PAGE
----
At a "Harvard Thinks Big" confab earlier this year, evolutionary biologist Daniel Lieberman offered his own bright idea for tackling the nation's obesity epidemic. Merely medicating it won't do, he said, and education is well-meaning but ineffective. His answer? "Coercion. … We should start telling corporations what to do." But not just corporations. He also advocated — "to hearty applause," the Harvard Gazette noted — "requiring people to exercise."
Lieberman's idea sounds radical. For now. But in fact, he is (pardon the term) only slightly ahead of the curve. Yale's Kelly Brownell has long advocated taxes on Twinkies, soda and other high-sugar snacks. That idea has gained support from New York Mayor Michael Bloomberg, along with the mayors of Philadelphia and Baltimore, and state lawmakers in numerous states. The New York Times' Mark Bittman likens foods with added sugar to tobacco, and asks, "How do we regulate the consumption of dangerous foods? … We need the government on our side. It must acknowledge the dangers caused by the most unhealthy aspects of our diet and figure out how to help us cope with them." Bittman's colleague, Frank Bruni, agrees. In a column lamenting America's spreading waistline, he concludes that "we need to rethink and remake our environment much more thoroughly."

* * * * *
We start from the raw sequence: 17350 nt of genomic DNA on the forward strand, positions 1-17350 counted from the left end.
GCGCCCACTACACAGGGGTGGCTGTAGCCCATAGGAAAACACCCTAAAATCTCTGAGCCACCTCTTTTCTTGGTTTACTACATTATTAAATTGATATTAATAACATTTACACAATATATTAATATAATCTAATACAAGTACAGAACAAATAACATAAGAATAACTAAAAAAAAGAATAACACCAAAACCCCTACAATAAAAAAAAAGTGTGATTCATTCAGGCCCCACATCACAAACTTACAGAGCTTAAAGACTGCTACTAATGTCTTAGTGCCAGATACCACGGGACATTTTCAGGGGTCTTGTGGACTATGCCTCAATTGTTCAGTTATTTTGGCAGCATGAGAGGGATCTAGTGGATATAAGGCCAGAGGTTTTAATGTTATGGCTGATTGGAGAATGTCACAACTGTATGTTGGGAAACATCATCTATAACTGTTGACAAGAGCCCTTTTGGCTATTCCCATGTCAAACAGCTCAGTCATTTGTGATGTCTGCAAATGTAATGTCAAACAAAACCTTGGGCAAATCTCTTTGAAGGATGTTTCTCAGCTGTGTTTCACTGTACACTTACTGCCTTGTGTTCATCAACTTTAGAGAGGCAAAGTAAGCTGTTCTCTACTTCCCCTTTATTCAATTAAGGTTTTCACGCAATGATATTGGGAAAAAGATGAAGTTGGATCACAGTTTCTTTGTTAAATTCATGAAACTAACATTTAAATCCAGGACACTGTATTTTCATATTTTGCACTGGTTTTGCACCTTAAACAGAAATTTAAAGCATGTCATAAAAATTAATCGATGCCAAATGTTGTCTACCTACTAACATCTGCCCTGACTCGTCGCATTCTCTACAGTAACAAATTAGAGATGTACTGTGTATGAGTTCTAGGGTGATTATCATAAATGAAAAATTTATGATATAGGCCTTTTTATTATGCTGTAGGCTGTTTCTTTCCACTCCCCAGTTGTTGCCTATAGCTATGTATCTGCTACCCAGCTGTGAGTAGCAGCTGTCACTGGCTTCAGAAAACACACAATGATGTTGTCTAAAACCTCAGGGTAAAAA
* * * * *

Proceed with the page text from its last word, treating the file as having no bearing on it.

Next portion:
Government is not reason; it is not eloquent; it is force. Like fire, it is a dangerous servant and a fearful master.